The world's largest steelmaker, ArcelorMittal, has warned low US steel prices and a recent rally in the price of coal will weigh on its profits in the fourth quarter.
Earnings before interest, tax, depreciation and amortisation (Ebitda) rose 40 per cent to $1.9bn (£1.5bn) at the global steelmaker in the quarter ended 30 September. However, this was below analyst estimates of $1.95bn.
Sales at the group, which was formed by a takeover of Arcelor in 2006 by Mittal Steel, fell seven per cent to $14.5bn in the quarter. Basic earnings per share came in at 22 cents per share, up from a loss of 31 cents per share in the same period of last year.
Although steel-only Ebitda rose by 46 per cent to $83m, crude steel production dipped two per cent to 22.6m tonnes (mt) and shipments fell to 20.3mt from 21.1mt in the same period of last year.
Why it's interesting
The steel giant warned that lower steel prices in the US, taken together with rapidly rising metallurgical coal prices, is expected to lead "to a decline in profitability" in the final quarter of 2016.
"Looking ahead, while real demand remains stable, we will be impacted by the unexpected significant increase in the price of coal. While expectations are for steel prices to align with the increased costs, in the interim the higher coal price will impact steel spreads and fourth quarter performance," chief executive and chairman Lakshmi Mittal said.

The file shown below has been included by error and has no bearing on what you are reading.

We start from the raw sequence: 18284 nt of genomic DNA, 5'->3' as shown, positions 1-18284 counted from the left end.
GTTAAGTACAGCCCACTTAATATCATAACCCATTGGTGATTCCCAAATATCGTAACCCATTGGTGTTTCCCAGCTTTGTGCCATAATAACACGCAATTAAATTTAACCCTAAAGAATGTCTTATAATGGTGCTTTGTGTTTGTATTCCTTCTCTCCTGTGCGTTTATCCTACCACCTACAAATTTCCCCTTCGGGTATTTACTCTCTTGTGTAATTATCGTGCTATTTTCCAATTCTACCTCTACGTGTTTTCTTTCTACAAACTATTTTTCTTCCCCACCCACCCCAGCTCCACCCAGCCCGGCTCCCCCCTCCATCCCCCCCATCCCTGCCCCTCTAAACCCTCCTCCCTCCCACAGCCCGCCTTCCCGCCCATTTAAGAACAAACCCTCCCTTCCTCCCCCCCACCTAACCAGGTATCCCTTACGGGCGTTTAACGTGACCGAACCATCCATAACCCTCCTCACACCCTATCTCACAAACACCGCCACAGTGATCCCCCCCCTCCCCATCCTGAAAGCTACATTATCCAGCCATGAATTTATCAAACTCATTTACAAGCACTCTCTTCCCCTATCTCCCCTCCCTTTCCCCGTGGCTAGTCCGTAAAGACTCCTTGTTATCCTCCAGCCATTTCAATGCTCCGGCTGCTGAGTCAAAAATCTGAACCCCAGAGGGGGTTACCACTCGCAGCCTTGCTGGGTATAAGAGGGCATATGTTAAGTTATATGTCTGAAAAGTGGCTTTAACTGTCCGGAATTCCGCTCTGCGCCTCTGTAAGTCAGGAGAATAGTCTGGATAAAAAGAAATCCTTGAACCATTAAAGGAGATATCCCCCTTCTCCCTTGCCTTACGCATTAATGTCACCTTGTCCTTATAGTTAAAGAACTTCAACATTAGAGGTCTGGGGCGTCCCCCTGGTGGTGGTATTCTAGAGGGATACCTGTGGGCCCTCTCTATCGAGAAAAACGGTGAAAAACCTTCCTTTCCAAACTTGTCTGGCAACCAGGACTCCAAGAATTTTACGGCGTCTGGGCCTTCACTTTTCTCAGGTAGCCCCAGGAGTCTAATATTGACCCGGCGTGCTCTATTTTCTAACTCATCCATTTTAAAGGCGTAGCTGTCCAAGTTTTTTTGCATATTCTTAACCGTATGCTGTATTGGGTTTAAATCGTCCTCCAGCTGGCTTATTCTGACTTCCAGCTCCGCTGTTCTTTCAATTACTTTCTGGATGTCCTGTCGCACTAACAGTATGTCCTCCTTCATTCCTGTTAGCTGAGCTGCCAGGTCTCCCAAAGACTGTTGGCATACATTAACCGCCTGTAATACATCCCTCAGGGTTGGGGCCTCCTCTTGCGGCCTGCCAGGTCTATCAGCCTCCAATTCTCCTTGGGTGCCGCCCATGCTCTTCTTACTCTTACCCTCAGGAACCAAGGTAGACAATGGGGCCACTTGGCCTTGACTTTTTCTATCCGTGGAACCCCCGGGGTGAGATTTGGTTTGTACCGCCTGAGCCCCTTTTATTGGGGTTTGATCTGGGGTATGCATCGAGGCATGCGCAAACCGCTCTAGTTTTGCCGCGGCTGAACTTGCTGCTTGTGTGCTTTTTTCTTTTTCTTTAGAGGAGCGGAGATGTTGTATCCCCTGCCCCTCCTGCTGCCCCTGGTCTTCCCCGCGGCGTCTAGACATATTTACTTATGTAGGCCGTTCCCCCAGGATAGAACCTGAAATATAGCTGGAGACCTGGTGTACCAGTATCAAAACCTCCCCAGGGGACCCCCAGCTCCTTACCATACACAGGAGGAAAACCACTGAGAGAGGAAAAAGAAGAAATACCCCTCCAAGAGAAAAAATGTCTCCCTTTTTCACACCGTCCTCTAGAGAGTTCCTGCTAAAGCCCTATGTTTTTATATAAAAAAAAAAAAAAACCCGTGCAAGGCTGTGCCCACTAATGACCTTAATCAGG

The price of Australian thermal coal, which is used by steelmakers, heated up to $100 per tonne for the first time in four years last month.
The price spike has ended a steady decline for the commodity and has been triggered by domestic mining cuts in China, requiring buyers in the Asian powerhouse to make up for a shortfall through imports.
Moody's has predicted cheap imports from China and Russia will continue to constrain European steel prices over the next year, and the availability of cut-price steel will also soak up much of the expected growth in steel demand.
What ArcelorMittal said
Our third quarter results reflect the progress the company is making to improve the underlying performance of the business, as well as improved market conditions since the start of the year.
Despite seasonally low shipments, Ebitda improved compared with both the second quarter and the same period of 2015.
Overcapacity remains a concern, reinforcing the importance of a comprehensive trade response to minimise the impact of unfair trade across all product categories. But overall we remain pleased with the progress we have made this year.